CLARENCE ADOO TRUST
ON A NIGHT to remember, in only his second concert since his debilitating accident ten years ago, former leading trumpet soloist Clarence Adoo took to the stage last Thursday (9th) at the Sage, Gateshead to perform with the quartet group, Headspace. The man who says, “it's important not to dwell on the things you can't do, but to make the most of the things you can do,” performed with the help and support of the group, which takes its name taken from a software package that it uses to generate the synthesised sounds produced. Clarence's instrument isn't played with the use of the hands, but through subtle head movement and using infrared beams. Headspace also responds to a sensitized blowing tube, allowing the player to cover up to five octaves and produce hundreds of different synthesised sounds and timbres through a deft mixture of precise movements and breath control. When asked after the concert what it was like to be performing once again, Clarence answered, “Fantastic. The build up and adrenalin before the concert hit me more than expected, but the concentration that I needed for Headspace didn't allow any emotions of playing in front of a home crowd.
BB's Andrew Hall with Clarence AdooIt was disappointing, though, to get to the end and realise that it will be several months before I will be able to take part in something as amazing as this once again.”
After offering thanks to the designer, Rolf Gehlhaar, for his expertise and ingenious skills demonstrated in setting up the instrument, Clarence continued, “There isn’t a great deal of difference between using Headspace and playing the trumpet, except that you don’t feel the instrument vibrating and the sound comes out 20 feet away in the auditorium. In blowing through the tube, which is in effect the mouthpiece, less air is required, but precision is still necessary, even although I can’t feel any feedback as a result of paralysis.”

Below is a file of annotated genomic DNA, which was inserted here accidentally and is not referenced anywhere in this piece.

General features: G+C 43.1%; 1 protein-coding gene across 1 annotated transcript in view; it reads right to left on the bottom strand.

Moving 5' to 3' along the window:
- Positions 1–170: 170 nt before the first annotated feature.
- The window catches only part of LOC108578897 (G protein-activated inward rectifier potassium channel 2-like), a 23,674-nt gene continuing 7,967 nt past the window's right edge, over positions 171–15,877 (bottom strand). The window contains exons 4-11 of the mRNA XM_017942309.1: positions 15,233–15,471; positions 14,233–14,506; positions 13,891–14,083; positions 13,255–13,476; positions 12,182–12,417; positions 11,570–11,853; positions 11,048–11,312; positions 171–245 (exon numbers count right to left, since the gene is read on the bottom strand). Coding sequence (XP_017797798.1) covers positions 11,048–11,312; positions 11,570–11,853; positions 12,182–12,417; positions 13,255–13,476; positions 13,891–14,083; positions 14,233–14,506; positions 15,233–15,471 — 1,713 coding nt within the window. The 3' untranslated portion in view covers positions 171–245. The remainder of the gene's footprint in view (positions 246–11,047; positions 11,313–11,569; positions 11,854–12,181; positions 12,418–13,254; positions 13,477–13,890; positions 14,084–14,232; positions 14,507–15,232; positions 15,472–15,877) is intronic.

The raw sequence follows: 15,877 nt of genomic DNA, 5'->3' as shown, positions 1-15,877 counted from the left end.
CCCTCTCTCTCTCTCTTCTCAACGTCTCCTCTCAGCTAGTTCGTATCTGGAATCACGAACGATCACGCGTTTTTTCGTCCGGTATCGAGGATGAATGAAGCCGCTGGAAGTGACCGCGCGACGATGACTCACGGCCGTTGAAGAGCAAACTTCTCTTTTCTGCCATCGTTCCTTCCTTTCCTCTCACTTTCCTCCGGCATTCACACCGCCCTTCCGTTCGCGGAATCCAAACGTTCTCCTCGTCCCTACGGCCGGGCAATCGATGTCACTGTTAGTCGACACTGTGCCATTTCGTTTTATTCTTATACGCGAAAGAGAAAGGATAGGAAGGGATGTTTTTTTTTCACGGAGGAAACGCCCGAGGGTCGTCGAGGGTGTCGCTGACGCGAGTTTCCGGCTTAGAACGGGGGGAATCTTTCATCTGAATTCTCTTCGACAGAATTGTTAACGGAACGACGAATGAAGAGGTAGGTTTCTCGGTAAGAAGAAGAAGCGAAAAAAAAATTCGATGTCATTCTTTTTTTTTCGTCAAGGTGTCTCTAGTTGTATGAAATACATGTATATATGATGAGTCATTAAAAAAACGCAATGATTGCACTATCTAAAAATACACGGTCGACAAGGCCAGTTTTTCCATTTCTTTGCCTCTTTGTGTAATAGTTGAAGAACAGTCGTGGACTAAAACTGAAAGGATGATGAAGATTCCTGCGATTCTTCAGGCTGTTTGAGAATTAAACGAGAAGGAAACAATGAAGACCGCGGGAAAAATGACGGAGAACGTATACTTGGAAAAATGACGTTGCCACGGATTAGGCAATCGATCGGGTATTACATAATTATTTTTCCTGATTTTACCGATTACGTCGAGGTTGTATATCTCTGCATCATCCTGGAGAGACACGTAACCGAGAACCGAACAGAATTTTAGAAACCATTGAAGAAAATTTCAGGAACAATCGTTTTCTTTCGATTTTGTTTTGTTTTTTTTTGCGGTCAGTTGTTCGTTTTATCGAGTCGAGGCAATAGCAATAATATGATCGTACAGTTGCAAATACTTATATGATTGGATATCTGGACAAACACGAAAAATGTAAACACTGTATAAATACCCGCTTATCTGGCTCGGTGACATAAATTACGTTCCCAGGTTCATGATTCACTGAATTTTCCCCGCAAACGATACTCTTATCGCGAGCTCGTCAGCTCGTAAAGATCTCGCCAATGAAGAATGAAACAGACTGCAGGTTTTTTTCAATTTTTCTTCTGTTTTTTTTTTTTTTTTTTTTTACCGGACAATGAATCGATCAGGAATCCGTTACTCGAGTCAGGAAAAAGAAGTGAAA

Rolf Gehlhaar, in explaining that Headspace was developed for Clarence to start working with in 2002, said, “Like any other musical instrument, you can’t just pick it up and perform immediately, you have to practise long and hard. Once the instrument existed in a useable form, it was essential simply to leave Clarence to get on with it.”
Clarence Adoo picked up the story: “From starting to learn to play the equipment it took ten minutes to be able to play Auld Lang Syne with only two mistakes. If you get a sticky valve or slide on a trumpet then you start to worry. I worry that the laptop that I use doesn’t crash, as has already happened before the first concert we gave in Orkney.
In addition to Clarence, the quartet comprises of Tjorbjorn Hultmark on trumpet and flugel horn, John Kenny, the arranger of Headspace, on trombone and Carnyx (an Iron Age war horn) and Chris Wheeler, who is the sound projectionist and in control of the live electronics.
Clarence hopes that, depending on the availability of the rest of the quartet, he will be able to do two or three concerts a year. He is still involved with teaching and also leads orchestras and brass bands in concerts or rehearsals.
A recording was made of last week’s concert at The Sage and it will be broadcast on BBC1 in the north-east on Monday (20th) at 7:30 pm and on SKY Channel 944.
Information on future events and details on contributing to the funds to help Clarence Adoo is available at www.clarence.org.uk.
THE BRITISH BANDSMAN SATURDAY 18 FEBRUARY 2006
(used with permission)
This page keeps an archival record of all of Clarence's news appearances, news regarding Headspace and the past, present and future events of Clarence and the Trust. We hope you enjoy reading up on the history of Clarence and all that he has achieved over the years.